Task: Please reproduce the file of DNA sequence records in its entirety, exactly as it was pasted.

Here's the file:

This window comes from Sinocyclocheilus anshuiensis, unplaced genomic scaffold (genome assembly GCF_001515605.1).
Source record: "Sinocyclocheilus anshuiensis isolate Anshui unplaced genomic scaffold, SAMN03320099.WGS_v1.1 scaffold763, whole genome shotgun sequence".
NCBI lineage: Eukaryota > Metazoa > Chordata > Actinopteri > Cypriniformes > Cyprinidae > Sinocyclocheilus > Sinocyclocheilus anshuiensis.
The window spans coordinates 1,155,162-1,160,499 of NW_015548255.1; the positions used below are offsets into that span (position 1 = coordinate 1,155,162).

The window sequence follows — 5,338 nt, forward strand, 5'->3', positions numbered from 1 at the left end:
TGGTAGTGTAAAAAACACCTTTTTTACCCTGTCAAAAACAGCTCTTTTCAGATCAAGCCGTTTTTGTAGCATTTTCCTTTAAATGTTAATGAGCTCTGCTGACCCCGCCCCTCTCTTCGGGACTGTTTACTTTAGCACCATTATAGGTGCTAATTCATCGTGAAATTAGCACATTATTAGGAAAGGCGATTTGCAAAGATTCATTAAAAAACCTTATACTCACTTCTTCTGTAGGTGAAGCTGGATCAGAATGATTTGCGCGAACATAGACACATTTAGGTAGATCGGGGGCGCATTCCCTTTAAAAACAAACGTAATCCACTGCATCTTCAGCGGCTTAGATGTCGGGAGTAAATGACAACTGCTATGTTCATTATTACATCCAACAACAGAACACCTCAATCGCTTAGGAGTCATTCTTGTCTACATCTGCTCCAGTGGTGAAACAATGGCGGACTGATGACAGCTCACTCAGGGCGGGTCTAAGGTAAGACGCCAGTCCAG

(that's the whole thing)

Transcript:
This window comes from Sinocyclocheilus anshuiensis, unplaced genomic scaffold (genome assembly GCF_001515605.1).
Source record: "Sinocyclocheilus anshuiensis isolate Anshui unplaced genomic scaffold, SAMN03320099.WGS_v1.1 scaffold763, whole genome shotgun sequence".
NCBI lineage: Eukaryota > Metazoa > Chordata > Actinopteri > Cypriniformes > Cyprinidae > Sinocyclocheilus > Sinocyclocheilus anshuiensis.
The window spans coordinates 1,155,162-1,160,499 of NW_015548255.1; the positions used below are offsets into that span (position 1 = coordinate 1,155,162).

The window sequence follows — 5,338 nt, forward strand, 5'->3', positions numbered from 1 at the left end:
TGGTAGTGTAAAAAACACCTTTTTTACCCTGTCAAAAACAGCTCTTTTCAGATCAAGCCGTTTTTGTAGCATTTTCCTTTAAATGTTAATGAGCTCTGCTGACCCCGCCCCTCTCTTCGGGACTGTTTACTTTAGCACCATTATAGGTGCTAATTCATCGTGAAATTAGCACATTATTAGGAAAGGCGATTTGCAAAGATTCATTAAAAAACCTTATACTCACTTCTTCTGTAGGTGAAGCTGGATCAGAATGATTTGCGCGAACATAGACACATTTAGGTAGATCGGGGGCGCATTCCCTTTAAAAACAAACGTAATCCACTGCATCTTCAGCGGCTTAGATGTCGGGAGTAAATGACAACTGCTATGTTCATTATTACATCCAACAACAGAACACCTCAATCGCTTAGGAGTCATTCTTGTCTACATCTGCTCCAGTGGTGAAACAATGGCGGACTGATGACAGCTCACTCAGGGCGGGTCTAAGGTAAGACGCCAGTCCAG